Major stock indexes fell more than 1 percent from 13-month highs, including the Dow Jones industrial average, which lost 155 points in a shortened trading day but ended off its worst levels.
Five stocks still fell for every one that rose at the New York Stock Exchange and all 30 stocks that make up the Dow slid.
Investors' broad retreat from riskier assets pushed Treasury prices higher. The dollar gained against most other major currencies as investors sought safety following steep drops in overseas markets. Commodities prices tumbled.
Investors are worried that a default by a government investment company in Dubai over $60 billion in debt payments could have a ripple effect in world financial markets. The fear is that losses in the small emirate, which has drawn wealthy tourists from around the globe in the past decade with its Las Vegas-in-the-Middle East appeal, could imperil a nascent economic rebound.
Worries about bad debt are fresh in investors' minds after the collapse of the U.S. brokerage Lehman Brothers in September last year pushed the world overnight deeper into recession as banks halted lending on fears of a domino effect of bad loans.
"I think this is a sign of things to come," said Dave Rovelli, managing director of trading at brokerage Canaccord Adams in New York. "Commercial real estate continues to go lower. People are going to continue to default on debt payments."
Investors are being forced to ask whether the troubles in Dubai will usher in a new period of financial instability and put in danger an eight-month rally in the stock market. However, the ability of world markets to digest the troubles in Dubai without widespread panic could also boost investor confidence in the recovery in the financial markets in the past year.
The latest trouble on Wall Street comes as the U.S. kicks off the unofficial start to the holiday shopping season. Investors will be tracking news from retailers for insights into how much consumers will spend in the coming month. Consumer spending is the biggest driver of the U.S. economy.
According to preliminary calculations, the Dow fell 154.48, or 1.5 percent, to 10,309.92, after being down as much as 233 points.
The broader Standard & Poor's 500 index fell 19.14, or 1.7 percent, to 1,091.49, and the Nasdaq composite index fell 37.61, or 1.7 percent, to 2,138.44.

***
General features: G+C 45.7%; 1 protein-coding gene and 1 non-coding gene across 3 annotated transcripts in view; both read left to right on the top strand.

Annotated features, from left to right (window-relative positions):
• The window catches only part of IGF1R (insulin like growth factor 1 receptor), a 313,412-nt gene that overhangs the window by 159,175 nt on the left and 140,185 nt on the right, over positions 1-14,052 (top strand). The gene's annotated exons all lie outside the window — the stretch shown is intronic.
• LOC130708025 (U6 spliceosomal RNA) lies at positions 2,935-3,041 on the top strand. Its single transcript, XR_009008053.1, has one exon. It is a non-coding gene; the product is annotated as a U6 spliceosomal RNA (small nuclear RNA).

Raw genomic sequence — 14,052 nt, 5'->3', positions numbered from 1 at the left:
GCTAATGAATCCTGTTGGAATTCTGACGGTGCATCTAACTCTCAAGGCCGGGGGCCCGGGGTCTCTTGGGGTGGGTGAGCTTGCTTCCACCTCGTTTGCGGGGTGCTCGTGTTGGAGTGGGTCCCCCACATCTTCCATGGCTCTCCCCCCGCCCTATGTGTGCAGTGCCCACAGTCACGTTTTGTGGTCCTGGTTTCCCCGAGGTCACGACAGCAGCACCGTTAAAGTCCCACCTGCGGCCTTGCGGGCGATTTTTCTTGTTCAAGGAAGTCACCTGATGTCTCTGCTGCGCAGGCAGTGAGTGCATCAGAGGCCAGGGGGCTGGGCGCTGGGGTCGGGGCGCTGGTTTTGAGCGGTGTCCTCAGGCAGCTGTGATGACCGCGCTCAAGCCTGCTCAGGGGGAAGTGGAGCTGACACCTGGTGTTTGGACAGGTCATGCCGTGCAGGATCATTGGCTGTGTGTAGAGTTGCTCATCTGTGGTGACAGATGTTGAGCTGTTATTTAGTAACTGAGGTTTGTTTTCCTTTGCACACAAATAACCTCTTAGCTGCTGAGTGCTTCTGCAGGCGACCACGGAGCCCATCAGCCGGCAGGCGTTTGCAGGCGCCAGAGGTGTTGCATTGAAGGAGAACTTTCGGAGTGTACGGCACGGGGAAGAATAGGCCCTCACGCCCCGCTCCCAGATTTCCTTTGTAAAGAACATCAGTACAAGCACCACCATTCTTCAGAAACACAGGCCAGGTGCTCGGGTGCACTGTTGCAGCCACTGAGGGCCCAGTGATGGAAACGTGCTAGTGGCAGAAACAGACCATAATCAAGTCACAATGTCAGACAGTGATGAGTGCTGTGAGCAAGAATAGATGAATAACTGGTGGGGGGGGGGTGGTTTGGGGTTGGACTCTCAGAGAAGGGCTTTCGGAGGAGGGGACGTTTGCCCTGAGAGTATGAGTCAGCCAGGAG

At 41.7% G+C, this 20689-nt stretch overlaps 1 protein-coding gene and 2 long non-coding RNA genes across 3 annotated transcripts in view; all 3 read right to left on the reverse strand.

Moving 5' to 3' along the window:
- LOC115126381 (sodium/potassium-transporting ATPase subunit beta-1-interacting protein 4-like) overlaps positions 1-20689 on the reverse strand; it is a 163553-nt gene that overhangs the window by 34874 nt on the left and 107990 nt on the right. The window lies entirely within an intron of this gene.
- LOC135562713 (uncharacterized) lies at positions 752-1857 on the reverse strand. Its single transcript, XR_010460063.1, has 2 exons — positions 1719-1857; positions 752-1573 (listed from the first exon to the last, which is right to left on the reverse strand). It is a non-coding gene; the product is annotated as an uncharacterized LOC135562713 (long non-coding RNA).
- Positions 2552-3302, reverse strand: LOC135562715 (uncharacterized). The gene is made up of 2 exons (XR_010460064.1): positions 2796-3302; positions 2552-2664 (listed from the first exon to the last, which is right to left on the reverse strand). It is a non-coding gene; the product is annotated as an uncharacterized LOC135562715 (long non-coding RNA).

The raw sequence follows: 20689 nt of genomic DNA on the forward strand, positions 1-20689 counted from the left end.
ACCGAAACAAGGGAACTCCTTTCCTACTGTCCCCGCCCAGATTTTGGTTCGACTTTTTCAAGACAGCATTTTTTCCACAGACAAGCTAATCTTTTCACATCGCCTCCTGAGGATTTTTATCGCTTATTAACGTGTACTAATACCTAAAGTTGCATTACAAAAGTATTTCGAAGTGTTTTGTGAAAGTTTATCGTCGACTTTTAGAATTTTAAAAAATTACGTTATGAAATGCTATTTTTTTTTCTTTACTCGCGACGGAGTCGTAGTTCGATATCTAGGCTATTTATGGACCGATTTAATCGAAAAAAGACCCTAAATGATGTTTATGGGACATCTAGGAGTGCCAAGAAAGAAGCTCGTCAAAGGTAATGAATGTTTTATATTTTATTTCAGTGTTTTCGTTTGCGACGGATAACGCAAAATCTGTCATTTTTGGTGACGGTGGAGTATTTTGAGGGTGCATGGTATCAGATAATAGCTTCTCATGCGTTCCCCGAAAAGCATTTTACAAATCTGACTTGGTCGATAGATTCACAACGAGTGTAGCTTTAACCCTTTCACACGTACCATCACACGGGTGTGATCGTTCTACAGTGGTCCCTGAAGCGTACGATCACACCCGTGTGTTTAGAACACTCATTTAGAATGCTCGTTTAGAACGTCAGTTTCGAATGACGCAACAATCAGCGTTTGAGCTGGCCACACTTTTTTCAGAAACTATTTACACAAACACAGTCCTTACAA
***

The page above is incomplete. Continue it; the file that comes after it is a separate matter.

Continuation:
Energy, materials and financial stocks posted some of the biggest losses as commodities fell and investors worried about bank balance sheets.
Investors sought the safety of U.S. government debt Friday. The yield on the benchmark 10-year Treasury note, which moves opposite its price, fell to 3.21 percent from 3.28 percent late Wednesday. The yield on the three-month T-bill, which is considered one of the safest investments, was flat at 0.03 percent.
The ICE Futures U.S. dollar index, which measures the greenback against a basket of foreign currencies, rose 0.2 percent.
Commodities, which are priced in dollars, fell as the dollar gained. The move reflected an unwinding of trades that relied on a weak dollar to finance purchases of higher-yielding assets. Spooked traders reversing the so-called "carry trade" were demanding safe-haven assets.
Investors have been pushing into riskier assets in recent months as they seek higher returns. U.S. interest rates are at record lows, making riskier investments like stocks an enticing alternative to the paltry earnings of safer investments like government debt.
Crude oil fell $2.20 to $75.76 on the New York Mercantile Exchange. Gold fell after a 10-day climb.
European markets, which fell more than 3 percent Thursday, closed higher after an early slide Friday. Britain's FTSE 100 rose 1 percent, Germany's DAX index rose 1.3 percent and France's CAC-40 advanced 1.2 percent.
In Asia, Japan's Nikkei stock average slid 3.2 percent. Hong Kong's Hang Seng index tumbled 4.8 percent. South Korea's benchmark dropped 4.7 percent.
Kevin Shacknofsky, portfolio manager of the Alpine Dynamic Dividend Fund in Purchase, N.Y., said the reaction and calming of currency markets and the rebound in Europe was a signal investors are taking Dubai's problems in stride.
"The currency markets and the European markets are telling us that this not as bad as initially thought," he said.
The worries about Dubai erupted amid a period of relative calm in U.S. markets. The Chicago Board Options Exchange's Volatility Index, known as the market's fear index, rose more than 4 percent to 24.74. On Wednesday it fell to its lowest level since August 2008. That signaled investors hadn't been worried about big swings in the market.
The historical average of the VIX, as it's known, is 18 to 20. It jumped to a record 89.5 in October last year around the height of the financial crisis.
The latest test of the market comes as major stock indicators had been up by more than 6 percent this month after stalling last month on worries about the economy. The S&P 500 index is up 64.2 percent from a 12-year low in March.
Trading volume in November has been light as many professional investors have pulled back from markets in hopes of locking in the big gains for 2009.
Rovelli said investors have been too quick to assume that the financial markets are on the mend.
"We're way ahead of ourselves in this market. We're in the eye of the storm now and we've been in it since March," he said. "Now we're in the back end of the storm."
Volume on the New York Stock Exchange came to 654.8 million shares.
The Russell 2000 index of smaller companies fell 14.98, or 2.5 percent, to 577.21.